Cover Snark (199): The Snark of Right Now

Welcome to Cover Snark, where the people are snarky and the covers quiver in fear. Since I don’t write many snarky book reviews here on A Reader of Fictions, Cover Snark is my outlet. If you click on the title of the book, where possible, I’ve linked to Goodreads. Clicking on the cover itself will show you the cover in a larger size, in most cases. Feel free to love covers I hate and vice versa. Let me know your thoughts in the comments!

Please note that you should by no means contact the author if you do not like their cover; they likely have ZERO control. Feel free to express opinions in the comments, but please do not @ an author on Twitter because of anything you’ve seen here. Let’s keep it kind.

Shiny and New:

1. The Continent (The Continent #1) – Keira Drake
Thoughts: Icy up top, party on the bottom.


Review: Crooked Kingdom by Leigh Bardugo

Review: Crooked Kingdom by Leigh BardugoCrooked Kingdom by Leigh Bardugo
Series: Six of Crows #2
Published by Henry Holt BFYR on September 27, 2016
Genres: Fantasy
Pages: 546
Format: Hardcover
Source: Purchased
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When you can’t beat the odds, change the game.

Kaz Brekker and his crew have just pulled off a heist so daring even they didn’t think they’d survive. But instead of divvying up a fat reward, they’re right back to fighting for their lives. Double-crossed and badly weakened, the crew is low on resources, allies, and hope. As powerful forces from around the world descend on Ketterdam to root out the secrets of the dangerous drug known as jurda parem, old rivals and new enemies emerge to challenge Kaz’s cunning and test the team's fragile loyalties. A war will be waged on the city’s dark and twisting streets―a battle for revenge and redemption that will decide the fate of the Grisha world.

It’s safe to say that I’ve anticipated no sequel in 2016 more than Crooked Kingdom. For every bit of anticipation and need, though, there was fear. More than the usual amount of fear I feel coming in to a potentially painful and grisly final book. See, I adored the Grisha trilogy, had every faith the ending would be everything I’d dreamed, but then Ruin & Rising disappointed me almost across the board. No worries, guys. No mourners. No funerals. With Crooked Kingdom, Leigh Bardugo, through some sort of fiendish magic, finishes out a duology that is practically perfect in every way.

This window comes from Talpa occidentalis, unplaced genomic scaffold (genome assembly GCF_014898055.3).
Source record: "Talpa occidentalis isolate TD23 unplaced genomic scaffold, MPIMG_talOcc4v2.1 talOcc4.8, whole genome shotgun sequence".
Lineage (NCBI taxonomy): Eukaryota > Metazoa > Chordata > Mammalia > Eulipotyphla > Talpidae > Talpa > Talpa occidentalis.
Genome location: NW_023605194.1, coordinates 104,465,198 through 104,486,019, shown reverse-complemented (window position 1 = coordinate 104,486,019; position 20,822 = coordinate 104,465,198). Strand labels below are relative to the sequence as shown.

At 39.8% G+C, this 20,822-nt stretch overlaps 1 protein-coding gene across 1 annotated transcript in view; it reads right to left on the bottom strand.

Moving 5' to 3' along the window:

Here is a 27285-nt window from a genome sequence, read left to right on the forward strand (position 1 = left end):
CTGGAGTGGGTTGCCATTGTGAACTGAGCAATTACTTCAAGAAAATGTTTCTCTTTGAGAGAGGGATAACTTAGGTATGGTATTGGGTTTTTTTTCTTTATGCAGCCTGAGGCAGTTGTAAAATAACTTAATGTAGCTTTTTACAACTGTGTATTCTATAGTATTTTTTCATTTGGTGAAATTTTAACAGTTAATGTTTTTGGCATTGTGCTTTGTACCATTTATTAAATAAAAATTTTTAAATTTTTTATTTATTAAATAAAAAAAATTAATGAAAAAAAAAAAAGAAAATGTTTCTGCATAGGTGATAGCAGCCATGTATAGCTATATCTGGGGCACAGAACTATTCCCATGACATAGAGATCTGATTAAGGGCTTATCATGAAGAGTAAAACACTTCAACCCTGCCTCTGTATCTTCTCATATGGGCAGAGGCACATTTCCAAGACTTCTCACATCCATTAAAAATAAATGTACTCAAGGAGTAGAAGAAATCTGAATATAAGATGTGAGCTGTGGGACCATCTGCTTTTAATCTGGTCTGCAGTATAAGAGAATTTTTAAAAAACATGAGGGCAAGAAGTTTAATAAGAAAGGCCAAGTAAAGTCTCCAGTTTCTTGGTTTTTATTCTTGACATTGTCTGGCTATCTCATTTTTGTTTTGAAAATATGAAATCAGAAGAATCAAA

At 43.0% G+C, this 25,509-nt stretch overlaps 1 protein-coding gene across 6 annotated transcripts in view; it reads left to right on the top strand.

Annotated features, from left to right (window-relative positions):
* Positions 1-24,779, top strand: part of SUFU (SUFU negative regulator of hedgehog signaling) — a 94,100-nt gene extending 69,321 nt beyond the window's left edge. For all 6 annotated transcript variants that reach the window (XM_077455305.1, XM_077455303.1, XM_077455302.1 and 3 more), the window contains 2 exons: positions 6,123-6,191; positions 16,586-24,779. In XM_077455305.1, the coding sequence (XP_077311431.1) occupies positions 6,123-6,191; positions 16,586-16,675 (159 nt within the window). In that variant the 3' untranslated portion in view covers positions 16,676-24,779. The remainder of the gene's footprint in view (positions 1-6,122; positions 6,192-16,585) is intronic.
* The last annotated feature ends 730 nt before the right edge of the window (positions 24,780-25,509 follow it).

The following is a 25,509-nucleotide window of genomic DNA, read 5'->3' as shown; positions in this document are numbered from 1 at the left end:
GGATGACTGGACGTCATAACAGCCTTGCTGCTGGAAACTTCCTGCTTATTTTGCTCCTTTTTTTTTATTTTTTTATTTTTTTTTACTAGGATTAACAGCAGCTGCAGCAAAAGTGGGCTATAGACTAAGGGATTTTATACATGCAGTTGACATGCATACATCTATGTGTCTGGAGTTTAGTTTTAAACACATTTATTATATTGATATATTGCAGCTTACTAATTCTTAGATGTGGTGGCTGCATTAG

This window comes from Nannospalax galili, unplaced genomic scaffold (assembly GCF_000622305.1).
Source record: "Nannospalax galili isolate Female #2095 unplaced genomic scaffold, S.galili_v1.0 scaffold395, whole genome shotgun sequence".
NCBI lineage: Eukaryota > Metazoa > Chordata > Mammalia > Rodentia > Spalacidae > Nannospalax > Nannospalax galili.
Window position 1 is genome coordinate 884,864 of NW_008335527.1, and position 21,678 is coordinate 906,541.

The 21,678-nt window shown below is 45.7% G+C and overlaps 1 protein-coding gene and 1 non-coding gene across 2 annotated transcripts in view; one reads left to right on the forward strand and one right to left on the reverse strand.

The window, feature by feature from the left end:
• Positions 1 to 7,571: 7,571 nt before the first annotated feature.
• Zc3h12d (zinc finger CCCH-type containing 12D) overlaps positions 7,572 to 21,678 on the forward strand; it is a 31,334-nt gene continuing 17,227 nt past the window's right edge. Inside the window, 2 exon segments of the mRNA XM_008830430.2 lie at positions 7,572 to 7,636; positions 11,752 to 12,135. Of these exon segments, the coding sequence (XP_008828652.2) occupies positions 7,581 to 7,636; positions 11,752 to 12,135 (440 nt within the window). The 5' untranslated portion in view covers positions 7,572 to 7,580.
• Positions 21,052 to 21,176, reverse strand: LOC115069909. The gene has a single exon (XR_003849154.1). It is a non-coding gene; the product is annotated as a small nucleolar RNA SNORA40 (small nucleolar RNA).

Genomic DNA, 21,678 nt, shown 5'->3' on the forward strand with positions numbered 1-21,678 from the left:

Review: The Invisible Library by Genevieve Cogman

Review: The Invisible Library by Genevieve CogmanThe Invisible Library by Genevieve Cogman
Series: The Invisible Library #1
Published by Roc on June 14, 2016
Genres: Fantasy, Steampunk, Mystery, Adventure, Alternate Universe
Pages: 343
Format: Paperback
Source: Library
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Collecting books can be a dangerous prospect in this fun, time-traveling, fantasy adventure from a spectacular debut author.

One thing any Librarian will tell you: the truth is much stranger than fiction...

Irene is a professional spy for the mysterious Library, a shadowy organization that collects important works of fiction from all of the different realities. Most recently, she and her enigmatic assistant Kai have been sent to an alternative London. Their mission: Retrieve a particularly dangerous book. The problem: By the time they arrive, it's already been stolen.

London's underground factions are prepared to fight to the death to find the tome before Irene and Kai do, a problem compounded by the fact that this world is chaos-infested—the laws of nature bent to allow supernatural creatures and unpredictable magic to run rampant. To make matters worse, Kai is hiding something—secrets that could be just as volatile as the chaos-filled world itself.

Now Irene is caught in a puzzling web of deadly danger, conflicting clues, and sinister secret societies. And failure is not an option—because it isn’t just Irene’s reputation at stake, it’s the nature of reality itself...